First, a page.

Several research papers have been published to date for the MS screening of serum samples using magnetic particles mostly modified with hydrophobic C8 surfaces. Using this type of particles for the generation of MS peptide signatures, the group of Tempst was able to differentiate between healthy volunteers and patients with prostate, breast and bladder cancer after hierarchical clustering and principal component analysis of the peptide ion signals 47. In another study, Villanueva et al.48 also showed that it is possible to differentiate between healthy volunteers and patients with metastatic thyroid carcinoma (tumor sizes of grade four using the TNM classification [] 49). Moreover, the group of Tollenaar 50 reported that they are also able to distinguish between patients at all stages of breast cancer, including ductal carcinoma in situ, when performing MS peptide screenings using serum and hydrophobic C8 particles. The group of Madsen 51 showed that the peptide isolation from serum samples using magnetic Cu2+-particles combined with a subsequent MALDI-TOF MS readout is suitable even for the early diagnosis of cancer diseases. A review concerning the implementation of magnetic particles with RP or ion exchange characteristics for the MS profiling of serum samples was published by Callesen et al.52.

2.8 Analysis of cell culture supernatants using magnetic particles

Because of the complex nature of biological fluids such as plasma or serum, biomarker discovery efforts have not as yet delivered any novel single tumor marker 53. Therefore, in the last years the MS or gel electrophoretic analysis of the secretome from specific cancer cell lines, such as pancreatic cancer cells 54, breast cancer cells 55, 56 and also other cell types, e. g. myeloid cells 57 or astrocytes 58, is gaining more and more influence. Due to the low protein concentration and difficulties during the protein isolation from cell culture supernatants, very high numbers of cells (108–109 cells) are normally needed for a successful analysis by MS or gel electrophoresis 54–58. In the last years, novel magnetic particles with hydrophobic characteristics and improved protein binding capacities were developed by Peter et al.59. Using these magnetic RP particles combined with a serum surrogate for an unaltered cell growth of different breast cancer cell lines, peptides could be visualized as low as 10 pM by LC-MALDI-TOF MS. With this strategy (Fig. 1), several differences in the peptide secretion pattern of different progressed breast cancer cell lines were detected 59.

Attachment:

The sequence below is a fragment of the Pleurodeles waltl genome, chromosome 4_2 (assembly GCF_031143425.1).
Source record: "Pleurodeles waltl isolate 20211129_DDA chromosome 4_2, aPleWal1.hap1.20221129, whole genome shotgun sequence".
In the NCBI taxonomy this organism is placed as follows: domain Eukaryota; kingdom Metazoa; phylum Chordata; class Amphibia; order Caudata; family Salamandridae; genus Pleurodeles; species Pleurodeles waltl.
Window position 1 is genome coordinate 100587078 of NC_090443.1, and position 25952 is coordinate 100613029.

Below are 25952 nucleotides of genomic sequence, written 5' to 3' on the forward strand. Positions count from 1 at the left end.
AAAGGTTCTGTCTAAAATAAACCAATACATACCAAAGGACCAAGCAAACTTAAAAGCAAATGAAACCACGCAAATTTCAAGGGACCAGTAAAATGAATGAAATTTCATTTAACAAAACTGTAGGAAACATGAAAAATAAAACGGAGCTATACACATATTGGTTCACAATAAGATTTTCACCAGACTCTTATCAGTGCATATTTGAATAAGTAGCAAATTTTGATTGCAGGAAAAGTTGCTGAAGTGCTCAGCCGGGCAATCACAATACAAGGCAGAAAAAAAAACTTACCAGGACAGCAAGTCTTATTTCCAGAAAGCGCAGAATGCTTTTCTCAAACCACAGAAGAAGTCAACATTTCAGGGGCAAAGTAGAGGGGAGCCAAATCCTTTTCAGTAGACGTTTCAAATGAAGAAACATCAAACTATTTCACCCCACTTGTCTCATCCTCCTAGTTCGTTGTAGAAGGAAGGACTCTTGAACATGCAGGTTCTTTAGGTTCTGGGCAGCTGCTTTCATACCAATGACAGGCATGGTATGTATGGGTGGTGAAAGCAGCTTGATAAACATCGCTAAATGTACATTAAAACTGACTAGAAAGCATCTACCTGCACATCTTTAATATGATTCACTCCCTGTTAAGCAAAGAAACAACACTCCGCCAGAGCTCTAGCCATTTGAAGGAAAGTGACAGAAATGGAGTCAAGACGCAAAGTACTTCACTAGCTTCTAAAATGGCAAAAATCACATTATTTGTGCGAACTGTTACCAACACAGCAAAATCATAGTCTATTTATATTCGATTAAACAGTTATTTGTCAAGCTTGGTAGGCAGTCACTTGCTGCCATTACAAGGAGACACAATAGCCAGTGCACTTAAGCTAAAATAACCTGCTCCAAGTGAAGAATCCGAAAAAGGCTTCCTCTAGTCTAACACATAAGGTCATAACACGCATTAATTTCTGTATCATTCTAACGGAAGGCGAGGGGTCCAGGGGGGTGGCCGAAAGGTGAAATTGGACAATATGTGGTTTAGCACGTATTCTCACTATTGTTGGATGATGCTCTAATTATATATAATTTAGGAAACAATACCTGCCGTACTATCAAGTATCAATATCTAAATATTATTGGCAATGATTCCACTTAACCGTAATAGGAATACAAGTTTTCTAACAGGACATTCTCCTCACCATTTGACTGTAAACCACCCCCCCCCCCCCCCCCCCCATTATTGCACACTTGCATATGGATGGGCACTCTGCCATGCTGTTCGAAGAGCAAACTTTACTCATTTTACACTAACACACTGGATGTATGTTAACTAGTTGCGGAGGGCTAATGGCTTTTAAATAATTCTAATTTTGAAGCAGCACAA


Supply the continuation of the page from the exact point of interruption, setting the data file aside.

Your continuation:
Figure 1.

Flow chart for the isolation, purification and MS detection of substances secreted by carcinoma cells.

3 Concluding remarks

This review is focused on magnetic particles for the enrichment and purification of peptides and proteins prior to their MS or gel electrophoretic analysis. Due to the elegant handling using only magnetic devices and the high binding capacities of magnetic particles with small diameters, the magnetic purification has proven to be a powerful tool for the highly sensitive and rapid detection of peptides and proteins from different human fluids especially by MS. Due to the magnetic core, the sample preparation can be also automated using robot systems, resulting in minimized handling errors during the protein purification process as compared with other purification procedures, such as protein precipitation. With the increasing implementation of magnetic particles with novel surface textures and enhanced protein binding capacities, the investigation of serum or plasma by proteomic methods can be also extended to cell culture supernatants of single cell types. The investigation of supernatants originating from defined cell types avoids the complexity of serum or plasma and high abundant proteins, such as albumin. This opens the possibility for the identification of low concentrated and hitherto unknown tumor markers.


This review is dedicated to my beloved brother, Stefan Peter, who died at the age of 49, on September 20, 2009.

The authors have declared no conflict of interest.

Biographical Information

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Jochen F. Peter graduated from the chemistry department, University of Constance in 1994. From 1995-1998 he performed his Ph.D. thesis in the field of biomarker development at the Technical University of Munich working together with Boehringer Mannheim GmbH at Penzberg, Germany. From 1999 to 2000 he held a NIH scholarship at the National Institute of Environmental Health Sciences at Raleigh, USA. From 2004 to mid 2009, he was project leader in the field of cell secretion analysis and protein purification between the Technical University of Munich and Roche Diagnostics GmbH at Penzberg, Germany. In September 2009 he founded the company SensScreen Technologies GmbH at Esslingen, Germany. In April 2007 he won the ABRF Travel Award for Outstanding Scientists and Technologists and in October 2007 the Young Investigator Award of the Human Proteome Organization (HUPO).